“We ask only one thing of you.” Nigel replied. “By whatever means, you must not allow them to defeat you. You must not surrender. I have ordered a fleet of similar ships built. Ships that fly the right way up, I might add. The first elements will arrive here by the end of the week. The remainder are due at approximately the same time that the aliens return for your answer to their ultimatum.”

“Excellent.” Cheerful Charlie piped up. “We’ll make sure we have plenty of jelly and cream in.”

Nigel ignored the resident buffoon. To Cushions he said: “Is there anything you require in between times?”   

“Power.” Cushions replied. “Energy. Our batteries are depleting too quickly. We have a manually operated charger, but no one has sufficient leg strength or endurance to operate it.”

“Leave it to us.” Beatrix replied.

Five hours later…

“Can you see the power level read-out, Faati?” Fermin asked the Queen of the Pygmies.

“Yes.” Faati snapped back.

“How much longer do we have to keep doing this before the batteries are fully charged?” Fermin inquired.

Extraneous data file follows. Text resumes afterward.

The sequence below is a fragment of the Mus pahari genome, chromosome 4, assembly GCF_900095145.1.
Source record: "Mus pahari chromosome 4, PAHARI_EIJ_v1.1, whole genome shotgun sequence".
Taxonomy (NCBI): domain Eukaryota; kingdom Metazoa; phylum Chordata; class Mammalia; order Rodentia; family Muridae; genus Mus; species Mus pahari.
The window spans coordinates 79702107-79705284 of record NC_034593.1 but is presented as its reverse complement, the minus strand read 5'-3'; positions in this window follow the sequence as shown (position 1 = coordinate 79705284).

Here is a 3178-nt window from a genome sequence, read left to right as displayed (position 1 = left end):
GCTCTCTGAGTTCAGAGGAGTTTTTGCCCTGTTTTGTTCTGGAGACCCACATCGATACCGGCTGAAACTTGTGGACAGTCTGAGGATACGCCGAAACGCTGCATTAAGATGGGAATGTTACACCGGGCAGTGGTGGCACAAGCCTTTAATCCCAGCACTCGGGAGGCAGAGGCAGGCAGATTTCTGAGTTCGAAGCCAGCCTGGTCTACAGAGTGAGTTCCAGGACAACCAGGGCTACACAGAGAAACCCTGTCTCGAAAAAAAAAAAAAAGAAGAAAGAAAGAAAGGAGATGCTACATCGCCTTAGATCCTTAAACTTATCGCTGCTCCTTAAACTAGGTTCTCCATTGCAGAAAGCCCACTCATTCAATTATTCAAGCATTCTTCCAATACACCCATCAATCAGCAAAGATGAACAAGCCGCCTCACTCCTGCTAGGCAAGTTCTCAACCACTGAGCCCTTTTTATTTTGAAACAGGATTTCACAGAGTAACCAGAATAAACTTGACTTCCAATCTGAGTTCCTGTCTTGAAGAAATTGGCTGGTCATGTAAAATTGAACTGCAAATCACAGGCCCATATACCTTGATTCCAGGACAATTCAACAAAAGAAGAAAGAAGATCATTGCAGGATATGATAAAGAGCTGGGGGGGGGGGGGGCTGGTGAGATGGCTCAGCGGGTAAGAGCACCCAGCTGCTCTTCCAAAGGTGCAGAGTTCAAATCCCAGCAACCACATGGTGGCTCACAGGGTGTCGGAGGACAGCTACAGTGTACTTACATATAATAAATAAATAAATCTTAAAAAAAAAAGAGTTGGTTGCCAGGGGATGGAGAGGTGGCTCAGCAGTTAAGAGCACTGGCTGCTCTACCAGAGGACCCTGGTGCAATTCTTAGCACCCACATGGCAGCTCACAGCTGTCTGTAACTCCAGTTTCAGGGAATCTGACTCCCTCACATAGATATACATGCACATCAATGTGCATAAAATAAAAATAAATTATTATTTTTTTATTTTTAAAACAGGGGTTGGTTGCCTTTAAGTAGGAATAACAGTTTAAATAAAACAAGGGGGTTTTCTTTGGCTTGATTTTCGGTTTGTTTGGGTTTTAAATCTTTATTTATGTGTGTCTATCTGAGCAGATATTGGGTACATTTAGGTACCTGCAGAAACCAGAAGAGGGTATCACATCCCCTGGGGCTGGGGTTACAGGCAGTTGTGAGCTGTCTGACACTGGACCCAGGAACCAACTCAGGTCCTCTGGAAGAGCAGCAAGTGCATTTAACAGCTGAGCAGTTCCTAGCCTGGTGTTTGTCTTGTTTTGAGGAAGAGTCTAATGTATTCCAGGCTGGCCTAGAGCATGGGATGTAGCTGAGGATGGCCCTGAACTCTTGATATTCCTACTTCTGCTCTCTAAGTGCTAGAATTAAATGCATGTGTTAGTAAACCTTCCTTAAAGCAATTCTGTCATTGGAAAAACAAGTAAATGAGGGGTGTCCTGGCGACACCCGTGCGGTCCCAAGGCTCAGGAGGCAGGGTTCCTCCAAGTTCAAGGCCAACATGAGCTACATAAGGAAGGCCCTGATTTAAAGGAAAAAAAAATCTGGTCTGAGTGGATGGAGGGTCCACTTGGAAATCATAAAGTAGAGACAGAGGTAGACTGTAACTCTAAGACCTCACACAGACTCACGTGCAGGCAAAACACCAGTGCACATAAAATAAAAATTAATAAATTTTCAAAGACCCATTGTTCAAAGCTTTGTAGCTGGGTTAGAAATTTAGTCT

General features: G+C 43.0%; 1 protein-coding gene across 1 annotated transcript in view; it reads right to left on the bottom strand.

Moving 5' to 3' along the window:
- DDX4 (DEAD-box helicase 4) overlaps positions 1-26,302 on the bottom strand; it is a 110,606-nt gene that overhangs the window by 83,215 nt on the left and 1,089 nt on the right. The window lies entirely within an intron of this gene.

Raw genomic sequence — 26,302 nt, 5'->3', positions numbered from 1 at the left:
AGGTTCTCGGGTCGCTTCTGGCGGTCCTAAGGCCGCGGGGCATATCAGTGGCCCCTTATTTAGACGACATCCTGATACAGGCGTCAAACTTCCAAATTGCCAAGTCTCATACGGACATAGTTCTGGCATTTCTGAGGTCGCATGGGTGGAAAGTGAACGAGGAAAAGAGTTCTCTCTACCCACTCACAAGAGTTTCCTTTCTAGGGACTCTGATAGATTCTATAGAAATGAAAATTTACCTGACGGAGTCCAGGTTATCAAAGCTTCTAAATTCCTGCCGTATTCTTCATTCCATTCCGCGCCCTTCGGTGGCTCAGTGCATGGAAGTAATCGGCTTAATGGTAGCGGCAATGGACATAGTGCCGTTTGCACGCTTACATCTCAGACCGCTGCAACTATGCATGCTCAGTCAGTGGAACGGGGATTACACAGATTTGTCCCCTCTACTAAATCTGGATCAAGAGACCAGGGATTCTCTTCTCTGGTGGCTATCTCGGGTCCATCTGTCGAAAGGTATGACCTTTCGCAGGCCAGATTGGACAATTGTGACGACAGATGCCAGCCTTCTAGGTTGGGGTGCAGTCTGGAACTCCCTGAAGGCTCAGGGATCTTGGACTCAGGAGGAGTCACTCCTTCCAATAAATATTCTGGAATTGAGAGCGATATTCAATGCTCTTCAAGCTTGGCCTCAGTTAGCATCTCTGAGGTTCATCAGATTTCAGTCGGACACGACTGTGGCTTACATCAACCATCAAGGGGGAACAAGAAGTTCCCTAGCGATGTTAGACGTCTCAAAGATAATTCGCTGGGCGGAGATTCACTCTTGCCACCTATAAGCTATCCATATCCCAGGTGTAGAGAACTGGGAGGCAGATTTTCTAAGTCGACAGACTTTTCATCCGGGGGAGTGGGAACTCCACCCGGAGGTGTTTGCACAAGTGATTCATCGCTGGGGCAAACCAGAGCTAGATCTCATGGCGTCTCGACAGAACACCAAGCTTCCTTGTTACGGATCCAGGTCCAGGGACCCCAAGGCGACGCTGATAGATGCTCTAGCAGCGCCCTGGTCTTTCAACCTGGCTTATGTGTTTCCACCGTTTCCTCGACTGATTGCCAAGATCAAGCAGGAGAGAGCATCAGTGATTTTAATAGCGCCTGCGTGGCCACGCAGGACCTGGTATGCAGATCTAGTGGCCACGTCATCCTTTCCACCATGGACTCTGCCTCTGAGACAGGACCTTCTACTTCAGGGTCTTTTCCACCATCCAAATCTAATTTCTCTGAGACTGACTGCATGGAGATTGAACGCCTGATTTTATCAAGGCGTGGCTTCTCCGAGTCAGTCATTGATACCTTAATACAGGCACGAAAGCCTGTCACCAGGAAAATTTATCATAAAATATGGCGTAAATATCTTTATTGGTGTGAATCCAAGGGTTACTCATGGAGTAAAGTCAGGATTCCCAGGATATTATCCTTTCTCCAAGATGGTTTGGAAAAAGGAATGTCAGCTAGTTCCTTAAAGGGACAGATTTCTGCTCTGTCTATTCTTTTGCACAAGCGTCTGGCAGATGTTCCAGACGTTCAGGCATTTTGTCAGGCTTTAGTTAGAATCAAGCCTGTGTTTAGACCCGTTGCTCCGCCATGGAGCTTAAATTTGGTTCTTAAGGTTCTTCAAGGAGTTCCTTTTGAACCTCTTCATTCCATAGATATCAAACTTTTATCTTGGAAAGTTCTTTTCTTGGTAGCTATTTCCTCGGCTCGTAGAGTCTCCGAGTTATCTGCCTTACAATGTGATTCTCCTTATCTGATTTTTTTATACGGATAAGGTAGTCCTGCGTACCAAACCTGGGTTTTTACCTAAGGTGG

“Long enough,” Faati answered, “to prove your boast to Walker that you can run and run and run without the need to sit down for an hour afterwards.”

Five hours later…

…the museum’s maintenance crew informed the exhausted cable ends that they could prise themselves off the charging machine and allow themselves to be carried to a hot soapy bath to recover.

However, a minute later, but half way across the Galaxy, Phruten Vedge was on the brink of entering a public lavatory, when Anders Dumbell unceremoniously accosted him…

“Phruten! Phruten!” He yelled and tugged at the biker gang leader’s shoulder epaulettes. “Something unthinkable has happened. Something that, under normal circumstances I would say was impossible on Scroton. But, look at the wall screen over there: the one showing the state-run rolling news channel.”

Phruten did as he was bid…

“Argh,” he yelled, “What am I looking at?”